Despite Buzz, Thompson Swats Away Question About His Lobbying Activities

Republican presidential hopeful Rudy Giuliani, center, and his, wife, Judith, tour the garage area at the Daytona International Speedway before the start of the Pepsi 400 in Daytona Beach, Fla.
Republican presidential hopeful Rudy Giuliani, center, and his, wife, Judith, tour the garage area at the Daytona International Speedway before the start of the Pepsi 400 in Daytona Beach, Fla. (By John Raoux -- Associated Press)
By Politics
Sunday, July 8, 2007

Republican Fred D. Thompson refused to say yesterday whether he recalled lobbying President George H.W. Bush's administration in 1991 to loosen restrictions on abortion counseling, work that officials and documents say he accepted.

Thompson gave an oblique response when asked about the matter, first reported by the Los Angeles Times.

"I'd just say the flies get bigger in the summertime. I guess the flies are buzzing," said Thompson, a former senator from Tennessee who is considering running for president as a social conservative.

A family-planning group hired Thompson as a lobbyist in its fight against a White House regulation blocking clinics that received federal money from offering abortion counseling, the Times reported.

Thompson spoke yesterday to 350 people at the Young Republican National Convention in Hollywood, Fla. The crowd interrupted his nine-minute speech with wild applause, especially when Thompson said he was the top target of the New York Times and Sen. Hillary Rodham Clinton (D-N.Y.).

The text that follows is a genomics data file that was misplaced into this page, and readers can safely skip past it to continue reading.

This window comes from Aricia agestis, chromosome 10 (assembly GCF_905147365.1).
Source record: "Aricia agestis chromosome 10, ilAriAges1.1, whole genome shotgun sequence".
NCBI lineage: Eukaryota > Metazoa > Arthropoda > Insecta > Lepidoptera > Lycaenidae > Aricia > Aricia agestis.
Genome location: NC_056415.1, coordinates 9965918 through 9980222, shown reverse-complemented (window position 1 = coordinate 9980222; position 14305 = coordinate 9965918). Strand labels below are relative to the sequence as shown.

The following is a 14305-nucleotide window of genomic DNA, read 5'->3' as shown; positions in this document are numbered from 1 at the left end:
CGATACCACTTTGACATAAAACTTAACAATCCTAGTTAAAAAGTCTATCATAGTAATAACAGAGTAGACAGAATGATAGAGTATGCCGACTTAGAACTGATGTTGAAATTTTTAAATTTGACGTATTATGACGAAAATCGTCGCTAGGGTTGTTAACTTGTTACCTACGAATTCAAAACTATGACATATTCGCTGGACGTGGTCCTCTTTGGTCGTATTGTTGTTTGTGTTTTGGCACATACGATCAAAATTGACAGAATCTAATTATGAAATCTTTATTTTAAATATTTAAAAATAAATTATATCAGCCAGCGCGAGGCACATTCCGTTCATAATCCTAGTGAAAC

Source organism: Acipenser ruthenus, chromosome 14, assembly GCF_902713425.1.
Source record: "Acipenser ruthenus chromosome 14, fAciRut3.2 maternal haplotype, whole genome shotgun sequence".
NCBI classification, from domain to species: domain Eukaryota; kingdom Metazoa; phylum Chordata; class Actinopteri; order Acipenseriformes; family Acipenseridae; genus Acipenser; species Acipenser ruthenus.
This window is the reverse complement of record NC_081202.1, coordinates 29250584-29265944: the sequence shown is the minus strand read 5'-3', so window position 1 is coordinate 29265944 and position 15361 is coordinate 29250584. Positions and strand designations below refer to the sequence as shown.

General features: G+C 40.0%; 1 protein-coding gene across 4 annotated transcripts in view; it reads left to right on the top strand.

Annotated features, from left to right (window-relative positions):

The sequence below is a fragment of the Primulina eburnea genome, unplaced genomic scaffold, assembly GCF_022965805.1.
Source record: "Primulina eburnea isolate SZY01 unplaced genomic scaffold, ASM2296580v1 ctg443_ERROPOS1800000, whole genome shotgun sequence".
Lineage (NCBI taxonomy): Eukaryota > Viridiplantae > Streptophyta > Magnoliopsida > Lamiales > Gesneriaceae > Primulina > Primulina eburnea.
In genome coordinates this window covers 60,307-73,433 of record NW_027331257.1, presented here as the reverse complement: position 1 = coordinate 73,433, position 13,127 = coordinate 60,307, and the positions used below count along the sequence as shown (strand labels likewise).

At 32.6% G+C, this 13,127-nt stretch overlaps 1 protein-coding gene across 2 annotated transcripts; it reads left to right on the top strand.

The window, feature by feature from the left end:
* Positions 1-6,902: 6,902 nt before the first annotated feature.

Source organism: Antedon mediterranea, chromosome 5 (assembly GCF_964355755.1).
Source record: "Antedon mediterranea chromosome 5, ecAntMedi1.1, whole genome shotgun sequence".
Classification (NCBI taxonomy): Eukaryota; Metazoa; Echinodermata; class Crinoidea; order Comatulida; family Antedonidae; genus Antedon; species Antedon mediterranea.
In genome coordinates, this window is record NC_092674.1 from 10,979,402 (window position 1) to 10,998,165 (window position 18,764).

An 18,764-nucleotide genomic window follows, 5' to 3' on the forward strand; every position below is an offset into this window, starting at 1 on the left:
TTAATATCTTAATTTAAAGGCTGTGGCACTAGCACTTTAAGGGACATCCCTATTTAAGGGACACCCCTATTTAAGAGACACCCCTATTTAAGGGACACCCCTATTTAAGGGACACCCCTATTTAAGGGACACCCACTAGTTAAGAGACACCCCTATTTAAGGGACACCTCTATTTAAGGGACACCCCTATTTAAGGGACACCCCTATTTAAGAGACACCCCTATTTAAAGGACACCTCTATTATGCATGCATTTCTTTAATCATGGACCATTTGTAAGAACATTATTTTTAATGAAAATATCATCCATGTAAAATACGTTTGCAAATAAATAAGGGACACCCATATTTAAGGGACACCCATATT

Hours later, former Massachusetts governor Mitt Romney, an announced GOP presidential candidate, addressed the crowd and was also well-received. He repeatedly criticized Clinton on a number of issues and knocked the health care plan of Sen. Barack Obama (D-Ill.).

-- Associated Press

Flat-Out Opposed

Republican presidential candidate Rudolph W. Giuliani drew jeers yesterday for saying he does not think a flat federal income tax is right for the country.

"I don't think a flat tax is a realistic change for America. Our economy is dependent upon the way our tax system operates," the former New York mayor said at a town hall meeting in Jacksonville, Fla. "I have a real question whether it would be the right transition for our economy."

Giuliani said he supports a simpler tax system and cuts in federal taxes, including the elimination of the inheritance tax.


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